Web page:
by | Aug 8, 2004 | Detroit Free Press | 0 comments

Ijust returned from a week on a cruise ship, or, as we sailors like to refer to it, “Morrison’s Cafeteria.”

For anyone contemplating such a trip, remember to take all the pills you will need at sea, namely, Tums, Pepto-Bismol and Ex-Lax. Dramamine? Dramamine is for extreme motion sickness. Unless you consider lifting forks to your mouth extreme motion, you won’t need it.

On the other hand, you will need shoulder pads — to handle the other passengers constantly slamming into you. This happens for several reasons.

1) The average cruise ship hallway is five inches wide.

2) The average cruise ship passenger is five feet wide.

3) Things often happen on cruise ships that cause passengers to lose control, such as a fresh plate of brownies, or someone yelling, “Look, a whale!”

Of course, on a cruise ship, someone yelling, “Look, a whale!” is liable only to draw an ugly glare. But sometimes there really are whales! And everyone rushes to the windows, carrying their plates of roast beef, pork chops, potato salad, creamed corn, apple cobbler and French eclairs to catch a glimpse of an animal that eats only fish and guys named Jonah.

Naturally, by that point, the whale has submerged. He’s probably afraid of being eaten.

Know your ship terminology

Cruise ship taking — or “cruising” as those white-haired veterans with little gold cards call it — has grown quite popular with travelers who are wary of flying. This makes perfect sense (Titanic) since nothing bad (Andrea Doria) ever happens at sea (Exxon Valdez).

Besides, on a cruise, you have to get your luggage only once, up to your cabin, and never deal with it again. That’s because you can’t fit in your cabin once your bags are inside.

This leaves no alternative but to explore the ship, which is broken down by decks with cute, island-style names, such as “Aloha” (translation: “two floors from the buffet”) or “Baja” (“if we sink, you’re last in the lifeboats”). There is also the entertainment deck that features a dark nightclub, a dark theater and a dark casino. Basically, it’s Las Vegas with lower ceilings.

But all this is extraneous to the real reason people cruise to exotic, faraway places, namely, to eat until they throw up. There are, by my count, seven different feeding times at the cruise ship trough: breakfast, late breakfast, lunch, late lunch, dinner, midnight snack, and “oh, what the hell.” That last one covers all the times you can’t find anything else to do, and you wind up back at the buffet with yet another plate of lasagna, your head sinking low like those broken Frenchmen in the start of “Les Miserables.” (Look down, look down, you’re standing in your sauce . . .)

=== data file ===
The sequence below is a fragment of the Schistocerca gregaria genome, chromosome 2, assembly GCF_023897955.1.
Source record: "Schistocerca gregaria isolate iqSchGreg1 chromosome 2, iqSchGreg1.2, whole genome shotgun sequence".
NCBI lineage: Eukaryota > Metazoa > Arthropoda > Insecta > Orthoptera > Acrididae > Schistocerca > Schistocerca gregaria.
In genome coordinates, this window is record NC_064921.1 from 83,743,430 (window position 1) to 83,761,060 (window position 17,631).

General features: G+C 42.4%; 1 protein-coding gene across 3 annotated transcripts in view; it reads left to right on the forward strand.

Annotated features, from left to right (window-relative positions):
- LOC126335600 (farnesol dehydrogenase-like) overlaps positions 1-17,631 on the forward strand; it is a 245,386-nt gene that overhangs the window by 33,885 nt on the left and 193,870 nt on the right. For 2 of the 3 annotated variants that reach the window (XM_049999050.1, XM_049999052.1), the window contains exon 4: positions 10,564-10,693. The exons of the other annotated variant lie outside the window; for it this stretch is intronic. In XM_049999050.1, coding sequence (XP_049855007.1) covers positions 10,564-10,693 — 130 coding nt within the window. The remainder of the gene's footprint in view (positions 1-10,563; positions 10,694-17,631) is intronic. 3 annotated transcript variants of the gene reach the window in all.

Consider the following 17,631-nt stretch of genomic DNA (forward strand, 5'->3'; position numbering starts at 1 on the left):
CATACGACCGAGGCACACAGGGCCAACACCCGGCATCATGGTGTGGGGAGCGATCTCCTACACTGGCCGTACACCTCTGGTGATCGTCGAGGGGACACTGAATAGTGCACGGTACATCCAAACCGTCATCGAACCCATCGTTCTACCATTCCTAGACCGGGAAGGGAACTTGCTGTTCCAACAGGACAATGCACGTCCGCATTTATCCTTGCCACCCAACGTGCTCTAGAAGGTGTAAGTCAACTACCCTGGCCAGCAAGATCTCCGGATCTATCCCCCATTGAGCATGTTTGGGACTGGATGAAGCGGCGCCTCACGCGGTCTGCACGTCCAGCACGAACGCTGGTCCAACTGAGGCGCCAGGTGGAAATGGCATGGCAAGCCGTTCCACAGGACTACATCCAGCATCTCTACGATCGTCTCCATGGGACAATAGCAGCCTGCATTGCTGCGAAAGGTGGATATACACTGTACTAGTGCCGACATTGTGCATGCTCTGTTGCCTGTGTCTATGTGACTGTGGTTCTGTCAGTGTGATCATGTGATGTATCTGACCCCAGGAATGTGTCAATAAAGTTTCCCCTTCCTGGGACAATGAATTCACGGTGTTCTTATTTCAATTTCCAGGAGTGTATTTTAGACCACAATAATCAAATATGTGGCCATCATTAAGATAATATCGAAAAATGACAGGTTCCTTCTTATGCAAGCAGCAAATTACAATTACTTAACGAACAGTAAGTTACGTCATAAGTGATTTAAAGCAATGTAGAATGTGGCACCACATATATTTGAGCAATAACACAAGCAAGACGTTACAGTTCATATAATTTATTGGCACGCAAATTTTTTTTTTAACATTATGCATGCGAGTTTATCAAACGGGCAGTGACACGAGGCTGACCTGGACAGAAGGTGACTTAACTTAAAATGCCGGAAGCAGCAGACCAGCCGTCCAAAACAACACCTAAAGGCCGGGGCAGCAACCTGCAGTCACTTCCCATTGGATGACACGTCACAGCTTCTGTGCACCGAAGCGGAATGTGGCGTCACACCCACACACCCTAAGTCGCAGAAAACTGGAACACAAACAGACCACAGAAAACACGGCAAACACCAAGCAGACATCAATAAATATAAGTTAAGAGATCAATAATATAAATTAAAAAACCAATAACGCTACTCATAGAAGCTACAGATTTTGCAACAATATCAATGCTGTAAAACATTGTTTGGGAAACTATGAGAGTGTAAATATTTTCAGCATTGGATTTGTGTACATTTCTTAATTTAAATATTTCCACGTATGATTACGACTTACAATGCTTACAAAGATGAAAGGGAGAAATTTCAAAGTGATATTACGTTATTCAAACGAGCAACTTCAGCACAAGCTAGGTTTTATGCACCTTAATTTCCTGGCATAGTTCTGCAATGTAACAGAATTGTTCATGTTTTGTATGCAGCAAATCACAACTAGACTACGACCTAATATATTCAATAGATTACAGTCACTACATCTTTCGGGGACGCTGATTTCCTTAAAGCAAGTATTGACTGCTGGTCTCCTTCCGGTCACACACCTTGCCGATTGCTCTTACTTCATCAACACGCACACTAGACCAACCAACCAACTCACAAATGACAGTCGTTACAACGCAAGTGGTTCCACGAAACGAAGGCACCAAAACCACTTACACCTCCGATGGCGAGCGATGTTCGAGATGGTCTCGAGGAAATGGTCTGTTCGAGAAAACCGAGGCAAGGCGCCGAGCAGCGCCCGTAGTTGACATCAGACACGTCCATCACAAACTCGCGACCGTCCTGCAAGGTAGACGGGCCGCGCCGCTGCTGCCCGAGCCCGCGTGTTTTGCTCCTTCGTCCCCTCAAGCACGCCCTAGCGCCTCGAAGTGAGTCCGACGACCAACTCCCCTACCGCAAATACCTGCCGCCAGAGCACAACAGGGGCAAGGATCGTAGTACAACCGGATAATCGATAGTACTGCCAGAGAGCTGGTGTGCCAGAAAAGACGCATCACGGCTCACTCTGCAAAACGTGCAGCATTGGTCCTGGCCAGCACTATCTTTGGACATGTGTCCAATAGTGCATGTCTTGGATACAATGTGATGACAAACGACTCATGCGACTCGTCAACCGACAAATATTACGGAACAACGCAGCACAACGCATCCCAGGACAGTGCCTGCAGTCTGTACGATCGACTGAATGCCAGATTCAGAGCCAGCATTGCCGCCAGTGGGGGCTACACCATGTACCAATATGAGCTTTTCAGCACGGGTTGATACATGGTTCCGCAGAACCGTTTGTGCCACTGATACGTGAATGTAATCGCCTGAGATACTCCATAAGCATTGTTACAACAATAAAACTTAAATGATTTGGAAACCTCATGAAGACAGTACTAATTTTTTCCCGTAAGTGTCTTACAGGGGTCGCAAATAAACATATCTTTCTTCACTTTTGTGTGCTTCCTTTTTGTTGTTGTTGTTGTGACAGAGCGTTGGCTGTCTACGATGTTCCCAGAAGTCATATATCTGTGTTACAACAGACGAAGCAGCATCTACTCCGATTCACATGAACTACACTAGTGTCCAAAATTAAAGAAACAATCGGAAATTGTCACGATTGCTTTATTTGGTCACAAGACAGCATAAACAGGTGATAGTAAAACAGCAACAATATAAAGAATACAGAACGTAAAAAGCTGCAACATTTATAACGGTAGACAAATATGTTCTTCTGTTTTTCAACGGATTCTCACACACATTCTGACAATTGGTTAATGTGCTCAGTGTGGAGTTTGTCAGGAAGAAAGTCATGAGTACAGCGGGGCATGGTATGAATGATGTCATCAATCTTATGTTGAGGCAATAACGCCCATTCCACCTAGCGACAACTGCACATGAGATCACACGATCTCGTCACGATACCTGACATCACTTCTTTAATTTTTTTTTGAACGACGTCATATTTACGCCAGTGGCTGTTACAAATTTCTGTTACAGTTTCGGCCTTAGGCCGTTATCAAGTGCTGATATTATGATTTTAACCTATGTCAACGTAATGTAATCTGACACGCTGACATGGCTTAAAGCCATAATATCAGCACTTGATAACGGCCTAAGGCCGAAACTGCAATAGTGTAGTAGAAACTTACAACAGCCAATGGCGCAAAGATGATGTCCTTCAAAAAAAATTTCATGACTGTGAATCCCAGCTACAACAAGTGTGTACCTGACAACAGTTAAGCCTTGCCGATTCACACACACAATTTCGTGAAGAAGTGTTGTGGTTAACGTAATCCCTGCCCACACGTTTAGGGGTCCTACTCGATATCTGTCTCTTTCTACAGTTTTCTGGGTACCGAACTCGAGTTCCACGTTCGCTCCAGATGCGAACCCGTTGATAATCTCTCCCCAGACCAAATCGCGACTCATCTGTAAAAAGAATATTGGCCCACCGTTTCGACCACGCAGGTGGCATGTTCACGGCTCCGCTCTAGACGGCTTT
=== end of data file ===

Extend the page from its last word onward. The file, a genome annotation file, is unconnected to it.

But wait. A sound breaks the monotony. It’s the loudspeaker voice of a crew member, telling you that a glacier is visible on the “starboard” side. Of course, since nobody knows which side is “starboard,” passengers race in both directions, slamming into each other and crashing their plates, while the laughing crew whispers, “Do it again! Tell them it’s the stern!”

Das boat? You betcha!

Did I mention the day trips? Yes, sometimes you actually get off the ship. We did it once, to go kayaking. Why we got off one boat to get into another is beyond me. Too much cobbler, I suppose.

Anyhow, these day trips are organized by the cruise lines as part of their “complete, all-inclusive pricing” that includes everything except, for some reason, soft drinks, for which you can pay $15 for a plastic refillable Coke cup, which, naturally, your kids lose on the first day and every day thereafter, forcing you to buy a dozen of them. Also photos. Yes. There are photographers snapping your picture everywhere, then posting them on the “Lido” deck (translation: “blackmail”), thus forcing you to buy them for $19.95 before someone sees them and yells, “Look, a whale!”

By the way, you may ask where I went on my cruise. I remember something about “Alaska.” Then again, that may have been the dessert.

Contact MITCH ALBOM at 313-223-4581 or


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Mitch Albom writes about running an orphanage in impoverished Port-au-Prince, Haiti, his kids, their hardships, laughs and challenges, and the life lessons he’s learned there every day.

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